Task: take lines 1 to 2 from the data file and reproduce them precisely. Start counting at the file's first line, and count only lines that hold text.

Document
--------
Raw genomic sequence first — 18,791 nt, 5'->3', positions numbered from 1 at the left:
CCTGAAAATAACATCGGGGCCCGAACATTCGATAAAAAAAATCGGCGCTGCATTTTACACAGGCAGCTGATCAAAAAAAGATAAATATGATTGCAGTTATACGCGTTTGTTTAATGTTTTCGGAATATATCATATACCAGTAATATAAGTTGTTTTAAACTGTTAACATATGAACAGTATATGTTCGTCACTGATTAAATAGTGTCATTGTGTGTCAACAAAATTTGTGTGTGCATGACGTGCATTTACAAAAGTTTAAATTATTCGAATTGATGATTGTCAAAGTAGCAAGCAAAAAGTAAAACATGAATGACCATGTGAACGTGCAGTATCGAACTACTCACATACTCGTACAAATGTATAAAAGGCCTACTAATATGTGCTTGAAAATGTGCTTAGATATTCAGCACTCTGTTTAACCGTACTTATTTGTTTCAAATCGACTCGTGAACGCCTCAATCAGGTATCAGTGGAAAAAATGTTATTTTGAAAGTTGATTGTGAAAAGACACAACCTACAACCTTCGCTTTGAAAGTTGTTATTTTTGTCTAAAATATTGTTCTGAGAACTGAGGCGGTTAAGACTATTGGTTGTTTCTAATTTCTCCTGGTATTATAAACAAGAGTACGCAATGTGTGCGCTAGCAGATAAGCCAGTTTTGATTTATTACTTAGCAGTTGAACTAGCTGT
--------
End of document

Raw genomic sequence first — 18,791 nt, 5'->3', positions numbered from 1 at the left:
CCTGAAAATAACATCGGGGCCCGAACATTCGATAAAAAAAATCGGCGCTGCATTTTACACAGGCAGCTGATCAAAAAAAGATAAATATGATTGCAGTTATACGCGTTTGTTTAATGTTTTCGGAATATATCATATACCAGTAATATAAGTTGTTTTAAACTGTTAACATATGAACAGTATATGTTCGTCACTGATTAAATAGTGTCATTGTGTGTCAACAAAATTTGTGTGTGCATGACGTGCATTTACAAAAGTTTAAATTATTCGAATTGATGATTGTCAAAGTAGCAAGCAAAAAGTAAAACATGAATGACCATGTGAACGTGCAGTATCGAACTACTCACATACTCGTACAAATGTATAAAAGGCCTACTAATATGTGCTTGAAAATGTGCTTAGATATTCAGCACTCTGTTTAACCGTACTTATTTGTTTCAAATCGACTCGTGAACGCCTCAATCAGGTATCAGTGGAAAAAATGTTATTTTGAAAGTTGATTGTGAAAAGACACAACCTACAACCTTCGCTTTGAAAGTTGTTATTTTTGTCTAAAATATTGTTCTGAGAACTGAGGCGGTTAAGACTATTGGTTGTTTCTAATTTCTCCTGGTATTATAAACAAGAGTACGCAATGTGTGCGCTAGCAGATAAGCCAGTTTTGATTTATTACTTAGCAGTTGAACTAGCTGT